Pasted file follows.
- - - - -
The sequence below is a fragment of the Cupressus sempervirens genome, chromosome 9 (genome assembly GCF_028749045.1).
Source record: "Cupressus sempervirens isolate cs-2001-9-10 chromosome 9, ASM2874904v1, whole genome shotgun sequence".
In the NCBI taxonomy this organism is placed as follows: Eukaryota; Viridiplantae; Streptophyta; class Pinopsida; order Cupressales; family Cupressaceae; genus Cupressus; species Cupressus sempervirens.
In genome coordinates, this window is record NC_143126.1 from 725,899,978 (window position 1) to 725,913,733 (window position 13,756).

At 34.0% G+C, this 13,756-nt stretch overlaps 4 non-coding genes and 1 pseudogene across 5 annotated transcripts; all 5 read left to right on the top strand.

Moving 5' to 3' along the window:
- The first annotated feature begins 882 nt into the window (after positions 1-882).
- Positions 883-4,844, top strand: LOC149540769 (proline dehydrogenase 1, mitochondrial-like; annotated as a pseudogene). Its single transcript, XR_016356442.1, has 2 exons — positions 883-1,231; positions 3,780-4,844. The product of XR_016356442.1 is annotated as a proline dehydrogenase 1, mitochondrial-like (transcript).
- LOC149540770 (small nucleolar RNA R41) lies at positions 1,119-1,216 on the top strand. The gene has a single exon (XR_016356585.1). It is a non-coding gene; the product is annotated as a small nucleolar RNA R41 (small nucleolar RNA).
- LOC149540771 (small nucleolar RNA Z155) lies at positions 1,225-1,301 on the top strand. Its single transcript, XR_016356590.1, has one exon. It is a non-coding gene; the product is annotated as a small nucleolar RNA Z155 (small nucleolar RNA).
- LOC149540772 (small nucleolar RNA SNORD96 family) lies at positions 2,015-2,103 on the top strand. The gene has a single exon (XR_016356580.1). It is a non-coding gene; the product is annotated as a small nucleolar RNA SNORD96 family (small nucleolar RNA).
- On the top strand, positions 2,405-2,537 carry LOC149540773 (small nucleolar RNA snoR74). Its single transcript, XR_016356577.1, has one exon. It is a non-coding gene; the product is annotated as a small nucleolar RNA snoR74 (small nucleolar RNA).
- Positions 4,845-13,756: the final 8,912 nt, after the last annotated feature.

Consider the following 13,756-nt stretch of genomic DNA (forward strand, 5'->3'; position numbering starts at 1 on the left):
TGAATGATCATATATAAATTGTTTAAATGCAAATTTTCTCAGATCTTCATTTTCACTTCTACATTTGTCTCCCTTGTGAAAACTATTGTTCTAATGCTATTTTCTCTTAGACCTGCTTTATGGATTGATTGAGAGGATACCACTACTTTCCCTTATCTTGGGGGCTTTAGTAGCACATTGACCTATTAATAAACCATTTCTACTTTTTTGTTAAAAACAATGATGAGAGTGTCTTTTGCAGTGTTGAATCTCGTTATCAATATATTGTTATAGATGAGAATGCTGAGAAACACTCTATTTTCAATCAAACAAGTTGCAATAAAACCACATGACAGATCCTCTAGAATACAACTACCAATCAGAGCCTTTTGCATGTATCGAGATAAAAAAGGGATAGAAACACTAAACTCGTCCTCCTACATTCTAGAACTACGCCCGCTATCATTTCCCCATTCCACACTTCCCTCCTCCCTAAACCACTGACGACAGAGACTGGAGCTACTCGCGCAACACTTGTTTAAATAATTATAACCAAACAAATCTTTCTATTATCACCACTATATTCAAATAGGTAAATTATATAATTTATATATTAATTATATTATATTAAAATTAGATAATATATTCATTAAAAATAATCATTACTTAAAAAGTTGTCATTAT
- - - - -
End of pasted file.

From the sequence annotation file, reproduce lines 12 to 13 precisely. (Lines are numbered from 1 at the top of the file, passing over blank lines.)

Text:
- On the top strand, positions 2,405-2,537 carry LOC149540773 (small nucleolar RNA snoR74). Its single transcript, XR_016356577.1, has one exon. It is a non-coding gene; the product is annotated as a small nucleolar RNA snoR74 (small nucleolar RNA).
- Positions 4,845-13,756: the final 8,912 nt, after the last annotated feature.